Infant mental health Stage of emotional and social competence of young children.
Informal assessment The process of gathering information about students by means other than standardized tests.
Inquiry learning Involvement of children in activities and processes that lead to learning.
Integrated curriculum A curriculum in which one subject area is used to teach another.
Interpersonal skills The ability to get along and work with both peers and adults.
Interpretation A three-step process that includes examining the data/information that have been gathered, organizing and drawing conclusions from that data, and making decisions about teaching based on the conclusions.
Intersubjectivity Vygotskian concept based on the idea that individuals come to a task, problem, or conversation with their own subjective ways of making sense of it, and in the course of communication may arrive at some mutually agreed-on, or intersubjective, understandi
Language experience approach A reading instruction method that links oral and written language. Based on the premise that what is thought can be said, what is said can be written, and what is written can be read.
Learned helplessness A condition that can develop when children perceive that they are not doing as well as they can or as well as their peers, lose confidence in their abilities and achievement, and then attribute their failures to a lack of ability. These children are pass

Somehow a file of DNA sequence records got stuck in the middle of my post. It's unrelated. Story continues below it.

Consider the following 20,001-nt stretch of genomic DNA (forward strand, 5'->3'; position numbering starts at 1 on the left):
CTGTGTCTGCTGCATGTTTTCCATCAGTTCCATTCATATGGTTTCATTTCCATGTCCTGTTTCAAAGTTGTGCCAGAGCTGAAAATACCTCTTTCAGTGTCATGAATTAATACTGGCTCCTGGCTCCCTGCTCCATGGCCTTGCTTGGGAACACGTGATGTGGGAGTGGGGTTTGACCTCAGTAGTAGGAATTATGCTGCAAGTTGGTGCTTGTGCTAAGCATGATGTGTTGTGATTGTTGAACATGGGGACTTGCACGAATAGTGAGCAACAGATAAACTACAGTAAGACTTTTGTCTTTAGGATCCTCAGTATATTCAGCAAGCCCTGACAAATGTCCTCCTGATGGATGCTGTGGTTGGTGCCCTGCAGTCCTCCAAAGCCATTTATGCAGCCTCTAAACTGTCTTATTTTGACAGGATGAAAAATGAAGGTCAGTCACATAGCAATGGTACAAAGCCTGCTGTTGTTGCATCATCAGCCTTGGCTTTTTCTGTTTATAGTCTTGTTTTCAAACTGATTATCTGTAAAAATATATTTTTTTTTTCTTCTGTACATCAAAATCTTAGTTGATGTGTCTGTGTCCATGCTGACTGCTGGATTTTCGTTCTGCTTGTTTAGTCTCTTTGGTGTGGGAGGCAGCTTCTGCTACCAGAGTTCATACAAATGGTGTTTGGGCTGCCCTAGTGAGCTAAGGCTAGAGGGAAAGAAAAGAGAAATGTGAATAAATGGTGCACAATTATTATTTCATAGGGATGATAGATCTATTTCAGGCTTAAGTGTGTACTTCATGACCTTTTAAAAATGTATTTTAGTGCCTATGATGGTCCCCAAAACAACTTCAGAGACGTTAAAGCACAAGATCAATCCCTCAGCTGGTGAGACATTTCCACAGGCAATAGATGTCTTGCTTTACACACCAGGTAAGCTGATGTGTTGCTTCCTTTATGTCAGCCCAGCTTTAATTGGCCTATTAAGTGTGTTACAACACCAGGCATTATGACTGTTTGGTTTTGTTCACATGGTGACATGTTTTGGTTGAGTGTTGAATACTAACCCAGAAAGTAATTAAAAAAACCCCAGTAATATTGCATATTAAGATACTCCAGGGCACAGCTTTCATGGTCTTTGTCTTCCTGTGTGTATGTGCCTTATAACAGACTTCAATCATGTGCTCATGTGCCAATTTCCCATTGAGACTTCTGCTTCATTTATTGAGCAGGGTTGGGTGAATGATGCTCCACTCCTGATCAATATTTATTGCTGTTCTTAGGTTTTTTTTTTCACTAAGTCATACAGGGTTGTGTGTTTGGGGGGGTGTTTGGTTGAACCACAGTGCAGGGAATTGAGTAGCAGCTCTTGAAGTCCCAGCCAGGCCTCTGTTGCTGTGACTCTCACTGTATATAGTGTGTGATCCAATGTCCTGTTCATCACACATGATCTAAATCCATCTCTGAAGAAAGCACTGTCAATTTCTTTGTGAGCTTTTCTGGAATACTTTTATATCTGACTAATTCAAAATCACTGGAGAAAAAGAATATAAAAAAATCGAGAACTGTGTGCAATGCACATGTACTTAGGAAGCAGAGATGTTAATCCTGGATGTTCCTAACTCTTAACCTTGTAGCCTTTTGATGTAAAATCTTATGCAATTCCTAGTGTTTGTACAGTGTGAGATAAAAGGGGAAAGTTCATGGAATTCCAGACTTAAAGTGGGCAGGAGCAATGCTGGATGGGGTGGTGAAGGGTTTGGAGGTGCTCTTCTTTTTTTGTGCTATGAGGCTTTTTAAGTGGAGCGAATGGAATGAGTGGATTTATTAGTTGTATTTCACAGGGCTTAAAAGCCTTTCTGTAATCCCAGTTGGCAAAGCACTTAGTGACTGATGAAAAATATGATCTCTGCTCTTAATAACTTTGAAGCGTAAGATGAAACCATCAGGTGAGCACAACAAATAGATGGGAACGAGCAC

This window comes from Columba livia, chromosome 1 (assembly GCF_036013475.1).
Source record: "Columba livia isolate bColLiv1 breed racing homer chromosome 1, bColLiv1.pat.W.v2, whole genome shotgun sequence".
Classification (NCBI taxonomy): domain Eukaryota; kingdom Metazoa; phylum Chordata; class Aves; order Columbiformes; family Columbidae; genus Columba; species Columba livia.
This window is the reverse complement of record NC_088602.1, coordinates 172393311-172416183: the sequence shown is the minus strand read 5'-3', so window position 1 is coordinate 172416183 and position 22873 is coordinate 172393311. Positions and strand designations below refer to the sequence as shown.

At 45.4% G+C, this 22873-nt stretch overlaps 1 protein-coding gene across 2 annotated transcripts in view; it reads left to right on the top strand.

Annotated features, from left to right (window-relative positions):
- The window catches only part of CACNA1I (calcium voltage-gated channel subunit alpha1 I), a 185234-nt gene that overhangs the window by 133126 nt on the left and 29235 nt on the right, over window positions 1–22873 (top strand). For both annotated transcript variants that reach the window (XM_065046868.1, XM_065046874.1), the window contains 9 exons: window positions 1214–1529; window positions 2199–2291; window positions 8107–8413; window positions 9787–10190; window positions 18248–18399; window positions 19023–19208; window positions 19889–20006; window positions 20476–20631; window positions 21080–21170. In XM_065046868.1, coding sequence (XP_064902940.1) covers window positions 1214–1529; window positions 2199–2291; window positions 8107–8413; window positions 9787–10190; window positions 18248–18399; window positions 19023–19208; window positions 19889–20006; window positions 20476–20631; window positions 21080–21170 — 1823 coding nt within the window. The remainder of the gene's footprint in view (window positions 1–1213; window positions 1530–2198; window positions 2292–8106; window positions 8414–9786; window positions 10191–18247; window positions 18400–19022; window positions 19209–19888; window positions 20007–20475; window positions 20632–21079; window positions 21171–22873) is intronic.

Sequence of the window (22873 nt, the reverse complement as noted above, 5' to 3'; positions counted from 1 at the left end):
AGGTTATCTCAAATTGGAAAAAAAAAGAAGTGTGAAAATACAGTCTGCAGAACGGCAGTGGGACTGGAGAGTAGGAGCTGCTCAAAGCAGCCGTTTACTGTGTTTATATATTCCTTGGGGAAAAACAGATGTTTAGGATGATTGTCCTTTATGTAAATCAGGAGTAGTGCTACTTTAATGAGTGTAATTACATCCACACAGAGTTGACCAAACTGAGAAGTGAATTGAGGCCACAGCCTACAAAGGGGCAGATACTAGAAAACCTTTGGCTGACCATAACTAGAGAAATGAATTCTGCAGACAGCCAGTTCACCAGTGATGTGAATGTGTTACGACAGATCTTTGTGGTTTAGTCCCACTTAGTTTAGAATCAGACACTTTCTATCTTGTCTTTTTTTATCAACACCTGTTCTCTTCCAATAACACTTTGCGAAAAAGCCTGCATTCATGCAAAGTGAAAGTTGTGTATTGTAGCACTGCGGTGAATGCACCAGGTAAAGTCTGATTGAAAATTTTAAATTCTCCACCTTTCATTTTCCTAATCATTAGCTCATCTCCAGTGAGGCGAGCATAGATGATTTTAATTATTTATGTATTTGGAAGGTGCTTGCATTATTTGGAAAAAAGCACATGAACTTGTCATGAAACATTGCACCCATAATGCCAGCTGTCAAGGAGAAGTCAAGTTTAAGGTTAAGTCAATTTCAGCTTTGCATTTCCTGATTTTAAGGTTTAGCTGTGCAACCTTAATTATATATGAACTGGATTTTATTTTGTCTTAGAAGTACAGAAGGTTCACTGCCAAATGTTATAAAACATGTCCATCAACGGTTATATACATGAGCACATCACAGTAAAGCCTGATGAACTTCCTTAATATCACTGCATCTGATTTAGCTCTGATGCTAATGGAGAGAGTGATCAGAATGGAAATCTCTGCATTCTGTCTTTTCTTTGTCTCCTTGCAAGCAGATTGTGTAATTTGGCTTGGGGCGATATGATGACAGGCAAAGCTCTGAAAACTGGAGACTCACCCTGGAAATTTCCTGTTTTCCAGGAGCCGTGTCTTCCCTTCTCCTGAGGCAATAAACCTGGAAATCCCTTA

Learning Acquisition of knowledge, behaviors, skills, and attitudes.
Learning centers Areas of the classroom specifically set up to promote student-centered, hands-on, active learning. Learning centers are built and organized around student interests, themes, and academic subjects. Teachers plan for how children will use the centers, the
Learning style The way a child is affected by his or her environment, emotions, sociological needs, physical characteristics, and psychological inclinations as he or she works to master new or difficult information or skills.
Least restrictive environment (LRE) Children with disabilities are educated with children who have no disabilities. Special classes, separate schooling, or other removal of children with disabilities from the regular educational environment occurs only when the nature or severity of the di
Literacy The ability to read, write, speak, and listen.
Locus of control The source or place of control; the goal of behavioral guidance is to help children learn that their locus of control is internal, that they are responsible for their behavior, and that the rewards for good behavior come from within themselves.
Macrosystem The broader culture in which children live (e.g., democracy, individual freedom, and religious freedom).
Mastery-oriented attributions Attributions that include trying hard (industriousness), paying attention, determination, and stick-to-itiveness.
Maturationist theory Theory that holds that language acquisition is innate in all children regardless of country or culture.
Mesosystem Links or interactions between microsystems.
Microsystem The environmental settings in which children spend a lot of their time (e.g., children in child care spend about thirty-three hours a week in the microsystem of child care).